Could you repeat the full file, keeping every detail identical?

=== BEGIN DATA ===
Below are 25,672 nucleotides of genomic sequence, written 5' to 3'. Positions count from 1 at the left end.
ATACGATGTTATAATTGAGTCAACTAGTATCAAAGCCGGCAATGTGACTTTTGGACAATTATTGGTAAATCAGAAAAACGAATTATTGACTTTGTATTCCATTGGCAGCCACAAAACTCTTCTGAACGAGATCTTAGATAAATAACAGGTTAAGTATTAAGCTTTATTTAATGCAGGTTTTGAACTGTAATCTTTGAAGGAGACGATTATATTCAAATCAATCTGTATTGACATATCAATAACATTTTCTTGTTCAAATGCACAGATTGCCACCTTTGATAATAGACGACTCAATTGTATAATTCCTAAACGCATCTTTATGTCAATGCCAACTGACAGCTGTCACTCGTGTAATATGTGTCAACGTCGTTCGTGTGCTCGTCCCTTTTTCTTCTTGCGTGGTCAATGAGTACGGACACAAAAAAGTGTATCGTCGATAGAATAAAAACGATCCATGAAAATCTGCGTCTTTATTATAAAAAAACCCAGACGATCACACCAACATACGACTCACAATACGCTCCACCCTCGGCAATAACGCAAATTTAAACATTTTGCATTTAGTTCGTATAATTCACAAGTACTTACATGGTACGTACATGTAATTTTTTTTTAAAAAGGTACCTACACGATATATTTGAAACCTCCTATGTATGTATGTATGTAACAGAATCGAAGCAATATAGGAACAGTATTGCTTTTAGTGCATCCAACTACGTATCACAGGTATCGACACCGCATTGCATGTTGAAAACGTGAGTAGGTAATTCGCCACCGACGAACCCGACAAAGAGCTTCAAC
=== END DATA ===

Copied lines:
Below are 25,672 nucleotides of genomic sequence, written 5' to 3'. Positions count from 1 at the left end.
ATACGATGTTATAATTGAGTCAACTAGTATCAAAGCCGGCAATGTGACTTTTGGACAATTATTGGTAAATCAGAAAAACGAATTATTGACTTTGTATTCCATTGGCAGCCACAAAACTCTTCTGAACGAGATCTTAGATAAATAACAGGTTAAGTATTAAGCTTTATTTAATGCAGGTTTTGAACTGTAATCTTTGAAGGAGACGATTATATTCAAATCAATCTGTATTGACATATCAATAACATTTTCTTGTTCAAATGCACAGATTGCCACCTTTGATAATAGACGACTCAATTGTATAATTCCTAAACGCATCTTTATGTCAATGCCAACTGACAGCTGTCACTCGTGTAATATGTGTCAACGTCGTTCGTGTGCTCGTCCCTTTTTCTTCTTGCGTGGTCAATGAGTACGGACACAAAAAAGTGTATCGTCGATAGAATAAAAACGATCCATGAAAATCTGCGTCTTTATTATAAAAAAACCCAGACGATCACACCAACATACGACTCACAATACGCTCCACCCTCGGCAATAACGCAAATTTAAACATTTTGCATTTAGTTCGTATAATTCACAAGTACTTACATGGTACGTACATGTAATTTTTTTTTAAAAAGGTACCTACACGATATATTTGAAACCTCCTATGTATGTATGTATGTAACAGAATCGAAGCAATATAGGAACAGTATTGCTTTTAGTGCATCCAACTACGTATCACAGGTATCGACACCGCATTGCATGTTGAAAACGTGAGTAGGTAATTCGCCACCGACGAACCCGACAAAGAGCTTCAAC